I tried keeping alpine newts for a brief spell a couple of summers ago. Alpine newts like cool water, and while creating a heated environment in a tank is easy, cooling an aquarium is not. The pair of newts weren't eating, despite having all the bloodworms they could ever want. I gave them back to the pet shop I acquired them from, and stuck to axolotls, xenopus frogs, and catfish.



Female alpine newt
Ichthyosaura alpestris
At home in Enfield
June 2008

I keep typing 'Ichthyostega' instead of 'Ichthyosaura'. That blue stuff on the female above is the tissue paper that the male is sitting on in the previous photo.



Giant salamander skeleton
Andrias scheuchzeri (Holl, 1831) - Cryptobranchidae
Natural History Museum, London
September 2009

Does this look like a human skeleton to you? No, me neither. But early palaeontologists believed the remains of a giant salamander - closely related to todays giant salamanders of China and Japan, and the hellbender (Cryptobranchus alleghaniensis) of North America - to be those of the humans who lived before the great flood of biblical times. It was given the scientific name Homo diluvii testis, translating as 'evidence of a diluvian human'. When it was realized that it is infact an amphibian, not a human, it was given the new generic name Andrias, meaning 'image of man'.



Wild type axolotl
Ambystoma mexicanum (Shaw, 1789) - Ambystomidae
Temporary aquarium at home
March 2007

I kept axolotls for a period of four years. At one point, I had three, living together in harmony in the same aquarium - Slash, my golden axolotl (photo below), George who was white with dark eyes and red gills, and Mildred, the wild type who appears above. Mildred began to take chunks out of the other two - George lost most of three of his limbs and much of his gills and died a few months later; Slash's wounds were mostly superficial and healed well. When it became known to me that Mildred was a man-eater, I isolated her, and decided to sell her. Poor thing, she was a beauty really.



Golden axolotl
Ambystoma mexicanum
Aquarium at home
January 2005

Slash was my first axolotl, and the last to leave. Axolotls, in case you didn't know, are an excellent example of neoteny. This is commonly known as Peter Pan syndrome, where adults of breeding age take on physical characteristics of juveniles. In the case of the axolotl, it is basically a giant tadpole. They have some characteristics of tadpoles, such as gills and a fin on the tail, and others of adult salamanders, such as partial lungs, and legs. They can be forced to metamorphose into adults through hormonal injections.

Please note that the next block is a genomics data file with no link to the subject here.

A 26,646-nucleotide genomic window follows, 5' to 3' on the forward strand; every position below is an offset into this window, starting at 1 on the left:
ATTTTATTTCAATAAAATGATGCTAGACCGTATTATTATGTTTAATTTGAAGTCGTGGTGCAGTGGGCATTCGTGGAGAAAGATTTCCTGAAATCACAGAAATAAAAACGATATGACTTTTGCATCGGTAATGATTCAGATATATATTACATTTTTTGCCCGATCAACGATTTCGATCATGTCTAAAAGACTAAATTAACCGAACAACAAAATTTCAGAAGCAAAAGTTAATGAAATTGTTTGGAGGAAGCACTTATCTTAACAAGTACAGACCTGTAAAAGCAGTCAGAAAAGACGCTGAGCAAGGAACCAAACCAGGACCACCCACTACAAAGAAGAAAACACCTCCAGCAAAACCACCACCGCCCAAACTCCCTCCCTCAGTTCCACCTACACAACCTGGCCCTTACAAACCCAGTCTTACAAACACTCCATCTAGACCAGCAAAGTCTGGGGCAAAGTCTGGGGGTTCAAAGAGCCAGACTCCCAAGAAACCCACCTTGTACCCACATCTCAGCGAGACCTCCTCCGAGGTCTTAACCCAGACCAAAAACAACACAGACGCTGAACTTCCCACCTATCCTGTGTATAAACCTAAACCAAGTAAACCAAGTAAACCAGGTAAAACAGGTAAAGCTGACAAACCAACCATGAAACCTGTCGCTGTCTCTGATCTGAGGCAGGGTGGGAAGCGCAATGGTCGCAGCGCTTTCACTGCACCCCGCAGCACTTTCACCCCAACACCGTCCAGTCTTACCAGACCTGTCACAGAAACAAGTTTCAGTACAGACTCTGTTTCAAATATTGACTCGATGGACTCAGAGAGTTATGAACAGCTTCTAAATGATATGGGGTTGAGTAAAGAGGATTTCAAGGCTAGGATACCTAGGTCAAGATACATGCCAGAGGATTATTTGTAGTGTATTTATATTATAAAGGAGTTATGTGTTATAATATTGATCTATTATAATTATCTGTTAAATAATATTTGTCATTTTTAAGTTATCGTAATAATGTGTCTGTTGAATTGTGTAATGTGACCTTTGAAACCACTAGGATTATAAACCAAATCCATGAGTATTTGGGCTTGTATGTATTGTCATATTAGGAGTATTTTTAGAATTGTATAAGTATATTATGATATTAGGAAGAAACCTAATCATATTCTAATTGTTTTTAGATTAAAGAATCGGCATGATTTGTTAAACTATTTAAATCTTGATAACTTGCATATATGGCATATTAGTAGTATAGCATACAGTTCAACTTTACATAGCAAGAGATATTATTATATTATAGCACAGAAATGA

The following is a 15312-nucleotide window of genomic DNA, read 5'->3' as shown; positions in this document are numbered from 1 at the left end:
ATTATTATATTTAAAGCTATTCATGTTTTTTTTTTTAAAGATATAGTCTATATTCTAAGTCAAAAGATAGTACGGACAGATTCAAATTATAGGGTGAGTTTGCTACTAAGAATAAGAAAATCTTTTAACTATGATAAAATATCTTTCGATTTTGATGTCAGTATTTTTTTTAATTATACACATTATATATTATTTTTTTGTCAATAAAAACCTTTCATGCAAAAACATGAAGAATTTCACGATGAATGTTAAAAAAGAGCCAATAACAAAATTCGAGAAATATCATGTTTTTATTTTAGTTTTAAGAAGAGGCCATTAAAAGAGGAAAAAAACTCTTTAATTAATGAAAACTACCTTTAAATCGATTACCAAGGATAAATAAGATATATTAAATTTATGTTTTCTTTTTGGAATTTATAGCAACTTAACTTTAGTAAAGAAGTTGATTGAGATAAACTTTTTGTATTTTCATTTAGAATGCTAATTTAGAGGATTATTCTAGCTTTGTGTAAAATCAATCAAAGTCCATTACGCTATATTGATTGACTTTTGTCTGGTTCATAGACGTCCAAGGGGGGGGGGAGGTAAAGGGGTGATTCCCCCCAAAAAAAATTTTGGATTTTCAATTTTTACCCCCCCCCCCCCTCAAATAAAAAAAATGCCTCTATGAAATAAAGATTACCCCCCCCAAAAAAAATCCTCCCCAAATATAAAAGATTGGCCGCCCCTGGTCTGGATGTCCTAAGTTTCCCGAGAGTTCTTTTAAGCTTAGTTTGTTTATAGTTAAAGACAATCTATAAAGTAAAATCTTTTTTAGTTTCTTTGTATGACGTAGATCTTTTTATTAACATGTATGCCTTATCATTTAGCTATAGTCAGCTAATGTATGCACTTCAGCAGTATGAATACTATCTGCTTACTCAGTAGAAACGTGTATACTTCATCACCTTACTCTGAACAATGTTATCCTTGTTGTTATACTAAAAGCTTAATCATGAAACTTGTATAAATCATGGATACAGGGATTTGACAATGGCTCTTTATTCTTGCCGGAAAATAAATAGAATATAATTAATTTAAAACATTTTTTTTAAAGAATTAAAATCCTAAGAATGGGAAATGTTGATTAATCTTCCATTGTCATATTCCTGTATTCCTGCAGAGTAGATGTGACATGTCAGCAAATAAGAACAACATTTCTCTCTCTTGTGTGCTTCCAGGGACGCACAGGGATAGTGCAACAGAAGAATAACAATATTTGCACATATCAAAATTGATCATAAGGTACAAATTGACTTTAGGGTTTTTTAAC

I think I'll do squamates (lizards and snakes) next. Stay tuned!

3 comments:

Zach said...

Query: is the term "newt" paraphyletic, or are they really a separate branch from other salamanders? An amphibian version of porpoises, perhaps?

Mo Hassan said...

It's a completely paraphyletic term. Generally, members of the Salamandridae apart from the genus Salamandra are known as newts, and I believe there are some North American species in the Plethodontidae which are also called newts.

The term 'porpoise' in the UK strictly refers to the Phocoenidae, as opposed to the US usage which sometimes overlaps with dolphins.

Mattias Müller said...

Nice page and Point of viewing (from a palaeontological biological perpective). You are though wrong about Newts being paraphyletic. The term is actually monophyletic. Look at a clade of Salamandridae and you see yourself. No lungless are ever called Newts. This is unintentionally but is a monophyletic clade nevertheless if one should use such Words for vernacular names.